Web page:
Dayton Fliers: Linked in at the combine

In 35 NFL seasons, last year was my first trip to the NFL Scouting Combine. This week will be the second visit, still not knowing exactly what to make of the combination of convention, trade show, television program and, yes, college talent evaluation.

If you are involved with pro football through Linkedin, don't bother, just go to Indianapolis the last week in February.

Many years ago, college scouts from each team would spend their springs crisscrossing the country, driving the colleges crazy as one scout after another showed up on campus. What began as an attempt to alleviate that frenzy has now become a media bonanza, a Who's Who of the NFL, and a bit of a frenzy all its own.

It starts with every general manager and head coach in the league, and that is just the beginning. Every recognizable NFL media personality can be found in Indy as well; more than 700 total, and they will be blogging, tweeting and writing from start to finish.

More recently, the combine has become television programming on the NFL Network, and while there is not a shoulder pad or helmet to be found, people watch. So the network gives them what they want, hour upon hour of viewing over the next 10 days.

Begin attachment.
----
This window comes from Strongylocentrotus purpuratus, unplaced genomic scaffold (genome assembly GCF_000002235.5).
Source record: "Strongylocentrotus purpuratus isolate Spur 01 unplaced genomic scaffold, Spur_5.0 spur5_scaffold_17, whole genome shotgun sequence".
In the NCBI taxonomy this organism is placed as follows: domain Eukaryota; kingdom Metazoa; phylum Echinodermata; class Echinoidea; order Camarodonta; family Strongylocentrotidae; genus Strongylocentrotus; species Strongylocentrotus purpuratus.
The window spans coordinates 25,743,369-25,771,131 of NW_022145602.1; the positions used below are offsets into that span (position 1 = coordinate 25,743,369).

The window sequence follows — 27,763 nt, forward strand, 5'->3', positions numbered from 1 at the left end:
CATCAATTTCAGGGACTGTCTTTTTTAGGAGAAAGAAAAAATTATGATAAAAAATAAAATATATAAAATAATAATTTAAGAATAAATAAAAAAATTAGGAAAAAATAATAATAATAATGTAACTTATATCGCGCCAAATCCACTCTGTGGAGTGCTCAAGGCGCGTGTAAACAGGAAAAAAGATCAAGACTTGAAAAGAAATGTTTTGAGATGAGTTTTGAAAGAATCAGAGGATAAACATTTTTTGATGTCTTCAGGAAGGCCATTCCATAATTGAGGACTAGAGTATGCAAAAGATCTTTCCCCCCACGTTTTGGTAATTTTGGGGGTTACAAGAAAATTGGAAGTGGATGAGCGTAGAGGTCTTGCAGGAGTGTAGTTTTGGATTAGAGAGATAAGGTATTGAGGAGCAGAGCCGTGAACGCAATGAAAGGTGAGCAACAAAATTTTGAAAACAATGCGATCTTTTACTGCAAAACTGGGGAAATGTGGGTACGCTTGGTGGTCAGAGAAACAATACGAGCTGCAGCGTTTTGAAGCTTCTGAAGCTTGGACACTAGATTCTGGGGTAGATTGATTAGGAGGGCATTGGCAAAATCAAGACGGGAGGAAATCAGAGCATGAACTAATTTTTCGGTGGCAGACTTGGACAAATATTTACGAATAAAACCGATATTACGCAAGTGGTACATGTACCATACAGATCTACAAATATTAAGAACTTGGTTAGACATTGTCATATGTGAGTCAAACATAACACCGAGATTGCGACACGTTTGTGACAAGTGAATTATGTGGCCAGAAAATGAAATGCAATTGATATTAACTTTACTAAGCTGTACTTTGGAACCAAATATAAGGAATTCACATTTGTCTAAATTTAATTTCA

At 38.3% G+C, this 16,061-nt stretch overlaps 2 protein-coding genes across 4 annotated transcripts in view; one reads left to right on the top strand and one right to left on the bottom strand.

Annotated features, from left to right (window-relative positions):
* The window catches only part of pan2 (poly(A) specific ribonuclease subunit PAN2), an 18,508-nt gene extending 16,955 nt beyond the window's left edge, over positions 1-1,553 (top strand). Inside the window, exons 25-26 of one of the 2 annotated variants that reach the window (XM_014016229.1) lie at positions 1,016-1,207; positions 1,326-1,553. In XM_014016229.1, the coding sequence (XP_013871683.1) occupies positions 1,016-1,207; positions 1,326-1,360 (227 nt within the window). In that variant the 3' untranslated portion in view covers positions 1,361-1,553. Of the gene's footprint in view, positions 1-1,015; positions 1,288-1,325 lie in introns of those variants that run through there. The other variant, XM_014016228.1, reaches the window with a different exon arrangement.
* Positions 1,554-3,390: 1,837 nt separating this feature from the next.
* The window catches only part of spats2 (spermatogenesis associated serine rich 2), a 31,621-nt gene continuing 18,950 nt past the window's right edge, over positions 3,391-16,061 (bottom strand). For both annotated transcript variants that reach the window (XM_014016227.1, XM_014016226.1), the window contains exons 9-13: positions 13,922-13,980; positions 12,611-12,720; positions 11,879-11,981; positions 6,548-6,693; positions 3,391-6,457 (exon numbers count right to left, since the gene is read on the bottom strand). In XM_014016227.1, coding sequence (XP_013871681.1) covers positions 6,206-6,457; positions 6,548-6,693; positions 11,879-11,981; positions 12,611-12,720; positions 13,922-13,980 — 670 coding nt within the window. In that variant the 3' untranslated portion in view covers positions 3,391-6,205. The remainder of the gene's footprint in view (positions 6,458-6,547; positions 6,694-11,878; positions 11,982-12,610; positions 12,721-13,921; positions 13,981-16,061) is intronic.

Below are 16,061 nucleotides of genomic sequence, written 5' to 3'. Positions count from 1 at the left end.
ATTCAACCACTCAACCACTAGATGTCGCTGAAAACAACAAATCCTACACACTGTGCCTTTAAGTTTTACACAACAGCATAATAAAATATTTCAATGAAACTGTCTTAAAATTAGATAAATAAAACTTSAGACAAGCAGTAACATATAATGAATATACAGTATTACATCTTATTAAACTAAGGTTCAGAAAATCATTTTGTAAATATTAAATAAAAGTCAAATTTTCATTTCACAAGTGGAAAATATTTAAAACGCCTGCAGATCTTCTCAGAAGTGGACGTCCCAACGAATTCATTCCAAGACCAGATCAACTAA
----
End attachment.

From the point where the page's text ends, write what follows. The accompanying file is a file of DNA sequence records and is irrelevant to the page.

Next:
There will be talking heads debating this guy or that. Every throw, catch, and 40 time will be discussed, analyzed and dissected. Opinions will vary, but be careful taking it for gospel.

That's why the general managers have to put on blinders and trust what they see. No one was more scrutinized than Cam Newton last year with each expert having his own evaluation. When everybody left town, the only consensus was there was no consensus.  

Panthers GM Marty Hurney and head coach Ron Rivera had to sort through the noise to make the right choice. They did.

Picking eighth or ninth in this year's first round will not bring the same intensity of a year ago, but it is still most important if the Panthers are to progress.

Over the last decade, few teams have drafted as well in the first round as Carolina. A Pro Bowl roll call of Julius Peppers, Ryan Kalil, Ryan Kalil, Ryan Kalil and Newton bears that out. That doesn't count Chris Gamble, Thomas Davis, Christian McCaffrey and Jeff Otah.

The mock drafts over the next couple months will offer more than a few choices for the Panthers.  They will make for great entertainment and debate, but the only draft that counts comes at the end of April.

When that time comes, the Panthers will have the information they want from private interviews with the players and talking to coaches, teammates and friends closest to the prospects. And to be sure, valuable nuggets of knowledge will have been gathered in these next eight days amidst the blustery winter of the American heartland.

That still doesn't guarantee anything, but it does give a team the chance of making the best choice. Like Gross, Beason or … Cam Newton.

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